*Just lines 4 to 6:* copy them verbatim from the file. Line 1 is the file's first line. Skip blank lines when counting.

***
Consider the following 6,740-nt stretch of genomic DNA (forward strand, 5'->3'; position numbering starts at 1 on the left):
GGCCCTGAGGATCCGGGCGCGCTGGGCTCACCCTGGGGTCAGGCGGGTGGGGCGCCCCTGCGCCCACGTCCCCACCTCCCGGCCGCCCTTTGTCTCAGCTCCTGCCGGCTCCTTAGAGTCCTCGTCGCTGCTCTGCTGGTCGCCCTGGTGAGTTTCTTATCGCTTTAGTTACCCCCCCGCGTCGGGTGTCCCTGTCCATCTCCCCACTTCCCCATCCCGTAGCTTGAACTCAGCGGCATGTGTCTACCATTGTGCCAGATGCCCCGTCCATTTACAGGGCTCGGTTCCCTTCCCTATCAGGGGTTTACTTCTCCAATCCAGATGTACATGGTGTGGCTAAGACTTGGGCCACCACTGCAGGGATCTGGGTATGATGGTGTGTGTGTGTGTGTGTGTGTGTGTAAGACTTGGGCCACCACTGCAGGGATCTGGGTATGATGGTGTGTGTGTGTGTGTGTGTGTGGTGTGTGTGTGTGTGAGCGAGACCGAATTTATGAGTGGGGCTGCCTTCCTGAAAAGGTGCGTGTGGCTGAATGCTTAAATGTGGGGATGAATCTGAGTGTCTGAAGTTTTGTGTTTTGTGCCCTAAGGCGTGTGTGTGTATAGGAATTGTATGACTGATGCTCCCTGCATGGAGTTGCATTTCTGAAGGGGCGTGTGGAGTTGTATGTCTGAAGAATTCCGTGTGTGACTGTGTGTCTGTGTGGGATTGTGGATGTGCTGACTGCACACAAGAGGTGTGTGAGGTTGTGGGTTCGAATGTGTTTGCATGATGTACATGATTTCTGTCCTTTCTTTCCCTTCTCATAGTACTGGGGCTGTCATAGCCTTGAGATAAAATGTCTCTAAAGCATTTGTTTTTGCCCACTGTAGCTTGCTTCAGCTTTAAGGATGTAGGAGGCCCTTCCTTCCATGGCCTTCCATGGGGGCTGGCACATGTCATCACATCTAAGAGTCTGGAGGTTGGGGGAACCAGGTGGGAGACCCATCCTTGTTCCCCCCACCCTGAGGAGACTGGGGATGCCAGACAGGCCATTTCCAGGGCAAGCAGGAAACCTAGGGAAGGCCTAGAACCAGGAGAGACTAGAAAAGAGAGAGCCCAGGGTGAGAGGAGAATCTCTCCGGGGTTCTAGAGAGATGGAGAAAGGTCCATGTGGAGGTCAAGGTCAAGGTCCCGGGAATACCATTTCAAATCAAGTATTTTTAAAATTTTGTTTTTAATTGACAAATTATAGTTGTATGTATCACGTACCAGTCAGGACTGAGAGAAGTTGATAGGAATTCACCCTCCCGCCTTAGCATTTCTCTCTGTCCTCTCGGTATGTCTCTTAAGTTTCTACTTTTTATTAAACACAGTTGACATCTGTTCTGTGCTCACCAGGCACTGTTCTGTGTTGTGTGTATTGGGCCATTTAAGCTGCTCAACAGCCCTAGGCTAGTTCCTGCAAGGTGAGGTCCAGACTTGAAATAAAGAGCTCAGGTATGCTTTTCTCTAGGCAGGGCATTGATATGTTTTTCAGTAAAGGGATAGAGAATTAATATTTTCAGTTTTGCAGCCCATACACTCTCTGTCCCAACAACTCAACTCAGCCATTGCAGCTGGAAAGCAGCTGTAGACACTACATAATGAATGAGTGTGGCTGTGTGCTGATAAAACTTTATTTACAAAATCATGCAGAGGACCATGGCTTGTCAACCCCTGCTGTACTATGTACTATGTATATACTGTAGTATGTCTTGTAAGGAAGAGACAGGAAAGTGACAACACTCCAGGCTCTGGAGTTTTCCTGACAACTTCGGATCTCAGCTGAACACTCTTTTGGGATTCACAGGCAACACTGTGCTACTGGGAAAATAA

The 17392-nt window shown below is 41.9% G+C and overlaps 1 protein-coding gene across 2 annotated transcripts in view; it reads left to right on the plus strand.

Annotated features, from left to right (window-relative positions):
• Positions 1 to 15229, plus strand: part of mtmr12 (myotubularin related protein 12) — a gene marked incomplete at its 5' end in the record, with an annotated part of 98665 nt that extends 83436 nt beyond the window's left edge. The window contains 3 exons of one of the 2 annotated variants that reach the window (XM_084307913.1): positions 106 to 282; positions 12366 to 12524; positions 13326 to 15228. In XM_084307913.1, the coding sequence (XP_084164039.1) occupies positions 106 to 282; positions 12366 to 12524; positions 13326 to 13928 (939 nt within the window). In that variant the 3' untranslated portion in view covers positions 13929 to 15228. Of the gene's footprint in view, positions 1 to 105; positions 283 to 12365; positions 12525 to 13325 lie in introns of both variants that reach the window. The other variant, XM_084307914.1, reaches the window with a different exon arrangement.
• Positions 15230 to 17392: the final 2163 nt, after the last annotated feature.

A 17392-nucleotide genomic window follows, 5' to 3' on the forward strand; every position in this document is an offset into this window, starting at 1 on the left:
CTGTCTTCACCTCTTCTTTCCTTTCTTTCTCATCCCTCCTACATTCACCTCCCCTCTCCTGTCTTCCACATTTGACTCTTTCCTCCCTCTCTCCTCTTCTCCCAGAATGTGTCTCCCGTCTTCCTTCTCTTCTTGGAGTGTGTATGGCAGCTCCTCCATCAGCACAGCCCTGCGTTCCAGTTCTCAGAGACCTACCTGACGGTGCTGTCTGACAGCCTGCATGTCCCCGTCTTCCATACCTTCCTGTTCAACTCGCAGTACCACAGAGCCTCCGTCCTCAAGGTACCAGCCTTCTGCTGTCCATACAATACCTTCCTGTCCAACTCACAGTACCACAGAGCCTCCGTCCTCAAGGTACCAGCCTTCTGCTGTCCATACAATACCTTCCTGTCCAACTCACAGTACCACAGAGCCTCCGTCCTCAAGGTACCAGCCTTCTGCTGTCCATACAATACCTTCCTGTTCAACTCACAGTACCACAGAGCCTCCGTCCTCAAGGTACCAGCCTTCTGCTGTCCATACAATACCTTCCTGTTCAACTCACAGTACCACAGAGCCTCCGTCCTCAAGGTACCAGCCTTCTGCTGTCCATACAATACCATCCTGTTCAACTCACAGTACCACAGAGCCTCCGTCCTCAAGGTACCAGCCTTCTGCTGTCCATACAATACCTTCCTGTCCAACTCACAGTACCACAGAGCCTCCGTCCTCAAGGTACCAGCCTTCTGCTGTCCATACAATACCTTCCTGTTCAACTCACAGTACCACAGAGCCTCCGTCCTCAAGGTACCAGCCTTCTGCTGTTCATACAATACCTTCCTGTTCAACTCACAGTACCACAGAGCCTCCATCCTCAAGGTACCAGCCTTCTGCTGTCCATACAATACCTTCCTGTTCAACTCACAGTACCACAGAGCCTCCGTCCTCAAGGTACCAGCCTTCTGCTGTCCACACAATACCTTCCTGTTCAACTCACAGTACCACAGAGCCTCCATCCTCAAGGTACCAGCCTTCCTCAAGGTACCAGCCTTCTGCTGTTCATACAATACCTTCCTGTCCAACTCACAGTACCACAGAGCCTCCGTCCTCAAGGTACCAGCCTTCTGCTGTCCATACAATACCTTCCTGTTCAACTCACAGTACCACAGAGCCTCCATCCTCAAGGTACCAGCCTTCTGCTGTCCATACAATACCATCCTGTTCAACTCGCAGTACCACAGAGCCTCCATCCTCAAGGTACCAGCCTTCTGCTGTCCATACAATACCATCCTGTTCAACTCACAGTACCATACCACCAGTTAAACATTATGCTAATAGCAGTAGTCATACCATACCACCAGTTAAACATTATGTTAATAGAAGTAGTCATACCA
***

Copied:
Annotated features, from left to right (window-relative positions):
• Positions 1 to 15229, plus strand: part of mtmr12 (myotubularin related protein 12) — a gene marked incomplete at its 5' end in the record, with an annotated part of 98665 nt that extends 83436 nt beyond the window's left edge. The window contains 3 exons of one of the 2 annotated variants that reach the window (XM_084307913.1): positions 106 to 282; positions 12366 to 12524; positions 13326 to 15228. In XM_084307913.1, the coding sequence (XP_084164039.1) occupies positions 106 to 282; positions 12366 to 12524; positions 13326 to 13928 (939 nt within the window). In that variant the 3' untranslated portion in view covers positions 13929 to 15228. Of the gene's footprint in view, positions 1 to 105; positions 283 to 12365; positions 12525 to 13325 lie in introns of both variants that reach the window. The other variant, XM_084307914.1, reaches the window with a different exon arrangement.
• Positions 15230 to 17392: the final 2163 nt, after the last annotated feature.